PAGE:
Recent alumna Drea Bernardi beat the 50,000-to-one odds and scored a plum job with the renowned chef.http://www.brooklyn.cuny.edu/web/new_2012news/120102_ServingMarioBatali_94x84.jpg
Serving Mario Batali
Jan. 2, 2012
It all began with a job post.
"My dad sent me a link to a job with Mario Batali back in May," explains Drea Bernardi '11, who received her degree from the CUNY Baccalaureate for Unique and Interdisciplinary Studies (CUNY B.A.) program. "They had this really splashy video with Mario talking about the position. It sounded perfect for me, but totally crazy to think I would have a chance."
In the splashy video clip, Mario Batali, world-renowned chef and restaurateur, announced he was looking for the perfect media production coordinator — an individual who was "expert, relevant and hip." This person, said Batali, had to think "not only out of the box; they need to be questioning the box's existence." To aid in the search, Batali employed Monster.com, a popular global online job recruiter.
Within 55 days the Batali post received more than one million views; more than 50,000 people applied. With little hope that her dream job would crystallize into a career, Bernardi submitted her résumé without a cover letter.
Two weeks later, she unexpectedly found herself chatting with Batali in the flesh. "I looked up, and there he was texting in the street," said Bernardi, who was on her way to catch a movie with her boyfriend, now fiancé, when she spotted Batali in the West Village. During the brief encounter, the two talked about food and the job. Batali wished her luck, and the two parted ways.
That same night, Bernardi wrote a cover letter and resubmitted her résumé.
Fast forward two months, three rounds of interviews, 13 finalists and one "sizzle-reel," and you may catch a glimpse of Bernardi whizzing past tables at Otto Enoteca Pizzeria, located just a few blocks from Manhattan's Washington Square Park. The din of clinking glasses, light conversation and dim lights are a familiar backdrop for Bernardi, a former waitress, but chart new terrain for her as Batali's new — and first — media production coordinator.
"Going up to Mario Batali in the middle of the street — that encapsulates Drea," says Brian Dunphy, one of Bernardi's mentors and a lecturer in the Department of Television and Radio. "For her to have the audacity to say she was applying and have a pre-interview, that's genius. That is using skills you learn from just living and parlaying them into a really cool job."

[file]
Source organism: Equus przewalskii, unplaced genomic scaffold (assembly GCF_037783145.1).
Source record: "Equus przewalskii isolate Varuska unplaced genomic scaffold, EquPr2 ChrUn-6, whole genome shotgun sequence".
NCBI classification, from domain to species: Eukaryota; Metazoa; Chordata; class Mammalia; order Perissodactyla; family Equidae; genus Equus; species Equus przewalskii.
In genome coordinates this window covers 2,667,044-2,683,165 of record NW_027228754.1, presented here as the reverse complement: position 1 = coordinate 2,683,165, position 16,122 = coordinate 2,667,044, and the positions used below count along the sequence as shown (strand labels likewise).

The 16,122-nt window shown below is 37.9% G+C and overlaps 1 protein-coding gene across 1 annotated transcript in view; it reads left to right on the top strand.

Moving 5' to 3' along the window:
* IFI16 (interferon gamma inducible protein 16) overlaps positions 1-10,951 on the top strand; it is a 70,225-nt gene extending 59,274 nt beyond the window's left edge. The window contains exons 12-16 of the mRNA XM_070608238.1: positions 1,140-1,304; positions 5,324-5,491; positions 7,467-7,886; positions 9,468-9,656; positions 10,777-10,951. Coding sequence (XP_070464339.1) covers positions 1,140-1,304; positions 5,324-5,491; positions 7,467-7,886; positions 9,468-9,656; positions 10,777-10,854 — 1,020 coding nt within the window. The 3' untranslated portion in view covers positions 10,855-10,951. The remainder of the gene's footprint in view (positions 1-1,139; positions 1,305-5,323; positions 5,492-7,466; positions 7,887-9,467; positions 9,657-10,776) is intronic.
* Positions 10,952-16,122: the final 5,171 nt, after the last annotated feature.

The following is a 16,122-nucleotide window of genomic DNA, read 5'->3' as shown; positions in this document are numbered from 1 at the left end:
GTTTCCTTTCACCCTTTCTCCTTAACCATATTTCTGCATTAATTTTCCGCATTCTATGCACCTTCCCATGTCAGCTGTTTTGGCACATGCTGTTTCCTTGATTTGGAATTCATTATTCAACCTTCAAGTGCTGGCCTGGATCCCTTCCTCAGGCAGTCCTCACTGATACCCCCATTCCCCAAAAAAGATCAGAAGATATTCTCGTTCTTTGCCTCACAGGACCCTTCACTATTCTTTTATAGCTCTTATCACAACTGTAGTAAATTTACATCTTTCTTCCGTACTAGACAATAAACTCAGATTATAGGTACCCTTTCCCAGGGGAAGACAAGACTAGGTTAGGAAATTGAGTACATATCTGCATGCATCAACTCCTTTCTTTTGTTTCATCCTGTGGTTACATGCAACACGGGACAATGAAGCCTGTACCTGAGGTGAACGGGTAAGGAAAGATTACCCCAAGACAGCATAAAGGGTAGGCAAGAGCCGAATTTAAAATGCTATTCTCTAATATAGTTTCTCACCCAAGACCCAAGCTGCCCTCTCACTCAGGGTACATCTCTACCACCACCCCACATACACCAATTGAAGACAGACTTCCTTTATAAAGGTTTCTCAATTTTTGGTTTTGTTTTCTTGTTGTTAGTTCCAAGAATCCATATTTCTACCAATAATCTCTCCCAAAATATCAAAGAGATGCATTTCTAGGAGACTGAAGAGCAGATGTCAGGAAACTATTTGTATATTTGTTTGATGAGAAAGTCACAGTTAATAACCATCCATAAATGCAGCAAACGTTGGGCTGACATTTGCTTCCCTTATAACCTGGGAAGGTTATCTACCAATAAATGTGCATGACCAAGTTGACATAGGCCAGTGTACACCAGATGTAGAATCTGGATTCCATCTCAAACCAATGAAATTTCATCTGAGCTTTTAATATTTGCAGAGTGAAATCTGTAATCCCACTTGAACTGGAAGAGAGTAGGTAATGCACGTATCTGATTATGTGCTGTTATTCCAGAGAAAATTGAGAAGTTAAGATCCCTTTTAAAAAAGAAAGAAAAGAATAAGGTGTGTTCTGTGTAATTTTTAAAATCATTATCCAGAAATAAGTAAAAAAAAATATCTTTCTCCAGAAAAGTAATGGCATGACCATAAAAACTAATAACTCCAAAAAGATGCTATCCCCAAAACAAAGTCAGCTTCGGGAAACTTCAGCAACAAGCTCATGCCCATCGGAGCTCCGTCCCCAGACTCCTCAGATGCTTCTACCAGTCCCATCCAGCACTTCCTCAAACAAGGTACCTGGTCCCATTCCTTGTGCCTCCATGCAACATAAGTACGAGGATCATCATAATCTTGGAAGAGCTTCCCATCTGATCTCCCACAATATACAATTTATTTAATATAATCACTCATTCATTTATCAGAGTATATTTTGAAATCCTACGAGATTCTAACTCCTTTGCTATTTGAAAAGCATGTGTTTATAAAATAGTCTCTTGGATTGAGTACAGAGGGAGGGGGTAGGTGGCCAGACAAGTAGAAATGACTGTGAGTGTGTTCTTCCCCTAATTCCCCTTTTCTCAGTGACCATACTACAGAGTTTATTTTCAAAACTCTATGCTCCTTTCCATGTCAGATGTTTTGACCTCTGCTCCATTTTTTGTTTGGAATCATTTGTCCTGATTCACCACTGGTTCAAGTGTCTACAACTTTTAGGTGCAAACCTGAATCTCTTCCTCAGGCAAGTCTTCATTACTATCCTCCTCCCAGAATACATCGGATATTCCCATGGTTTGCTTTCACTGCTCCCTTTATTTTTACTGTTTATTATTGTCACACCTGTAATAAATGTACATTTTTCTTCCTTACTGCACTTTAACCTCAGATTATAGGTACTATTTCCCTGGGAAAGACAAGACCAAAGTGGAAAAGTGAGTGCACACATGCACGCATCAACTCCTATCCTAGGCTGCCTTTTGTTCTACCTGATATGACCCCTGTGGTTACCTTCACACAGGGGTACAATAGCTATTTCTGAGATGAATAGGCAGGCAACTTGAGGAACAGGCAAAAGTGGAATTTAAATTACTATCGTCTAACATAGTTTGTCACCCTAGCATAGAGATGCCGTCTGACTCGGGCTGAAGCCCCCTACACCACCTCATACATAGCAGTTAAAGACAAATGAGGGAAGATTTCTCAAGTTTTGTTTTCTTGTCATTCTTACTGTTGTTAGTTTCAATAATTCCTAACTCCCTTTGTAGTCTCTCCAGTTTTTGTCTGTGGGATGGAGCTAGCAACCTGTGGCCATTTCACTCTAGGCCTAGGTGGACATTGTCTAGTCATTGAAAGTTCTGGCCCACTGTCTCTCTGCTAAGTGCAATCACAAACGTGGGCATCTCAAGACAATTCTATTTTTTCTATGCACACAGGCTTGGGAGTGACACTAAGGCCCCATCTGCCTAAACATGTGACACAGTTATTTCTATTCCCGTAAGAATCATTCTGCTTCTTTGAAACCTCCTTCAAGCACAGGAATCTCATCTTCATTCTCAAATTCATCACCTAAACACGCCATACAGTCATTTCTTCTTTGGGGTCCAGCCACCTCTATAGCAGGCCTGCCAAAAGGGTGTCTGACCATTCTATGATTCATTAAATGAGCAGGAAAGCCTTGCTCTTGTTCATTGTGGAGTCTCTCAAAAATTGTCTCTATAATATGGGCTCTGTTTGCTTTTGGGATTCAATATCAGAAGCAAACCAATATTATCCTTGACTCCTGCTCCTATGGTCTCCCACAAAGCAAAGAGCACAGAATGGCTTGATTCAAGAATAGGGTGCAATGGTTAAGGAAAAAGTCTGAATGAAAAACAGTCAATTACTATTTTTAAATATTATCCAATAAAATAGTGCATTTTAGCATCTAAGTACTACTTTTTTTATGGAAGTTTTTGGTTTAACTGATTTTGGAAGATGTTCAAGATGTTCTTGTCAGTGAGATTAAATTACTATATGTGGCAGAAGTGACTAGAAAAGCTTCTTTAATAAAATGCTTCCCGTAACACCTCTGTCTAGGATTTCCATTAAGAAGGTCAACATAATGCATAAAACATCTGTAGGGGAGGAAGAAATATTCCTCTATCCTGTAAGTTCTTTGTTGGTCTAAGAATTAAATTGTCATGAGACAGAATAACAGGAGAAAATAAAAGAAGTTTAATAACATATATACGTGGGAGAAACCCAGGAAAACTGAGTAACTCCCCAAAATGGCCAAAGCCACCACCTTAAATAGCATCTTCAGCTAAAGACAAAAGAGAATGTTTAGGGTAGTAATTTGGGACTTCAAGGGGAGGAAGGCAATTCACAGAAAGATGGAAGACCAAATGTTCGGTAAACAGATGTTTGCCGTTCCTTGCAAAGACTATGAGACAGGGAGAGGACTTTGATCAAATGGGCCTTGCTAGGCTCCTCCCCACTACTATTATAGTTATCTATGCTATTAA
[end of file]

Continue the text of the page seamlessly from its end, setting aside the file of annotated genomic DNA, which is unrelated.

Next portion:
For Bernardi, 33, "just living" meant bucking against tradition. She did not go to college straight from high school, pick up a few internships along the way, graduate and apply for a job. Instead, she dropped out of San Francisco State University in 1997 and opted for a less traditional education in the arts. She attended Dell'Arte International in San Francisco, "a hippie clown school," she says.
Bernardi stayed in San Francisco for a while, then moved to Europe, where she took "the free spirit thing to the 20th degree." After getting a "life education," she came back to the United States hoping to continue her career as an actress, this time in New York.
For a year, Bernardi waited tables and performed in plays, but she grew weary of the financial instability that comes with being an actress. "My friends who still were acting had trust funds, parents, husbands; I didn't have any of those things. I had to pay my own bills."
After hearing praise from some friends about the CUNY B.A., a CUNY-wide program that allows students to mold their own major, Bernardi decided to enroll. In 2008, a decade after she withdrew from San Francisco State, Bernardi found herself back in a traditional classroom.
For many, entering college a second time can be a scary thing, but for Bernardi, her age, marked by unique experiences, gave her an edge.
Miguel Macias, assistant professor of television and radio, and another of Bernardi's mentors, said it's only natural for an older student to kick it into high gear when they re-enter school. "You feel the pressure to move a little faster than when you're in your early 20s."
In the end, the stigma that comes with being an older student only hampers one's progress if they allow it to, attests Dunphy. "I always felt that her age — as long as it didn't become a burden for her — would become an asset to everyone else."
With today's deflated economy, students have to strive more than ever to be marketable by advertising the intangible skills gained from experiences outside of the classroom, says Macias. "She is aware that in today's job market you have to make yourself stand out from the rest."
Despite Bernardi's life experience, she credits Brooklyn College and its "very cool professors" for giving her the hard skills necessary to do the job.
"I took a digital media production class with Christopher Langer. That class is what I am doing now for work," says Bernardi. "I learned Photoshop. I learned Final Cut Pro. I learned how to use a camera, and I actually shot a healthy cooking demo. I think that stood out for team Batali."
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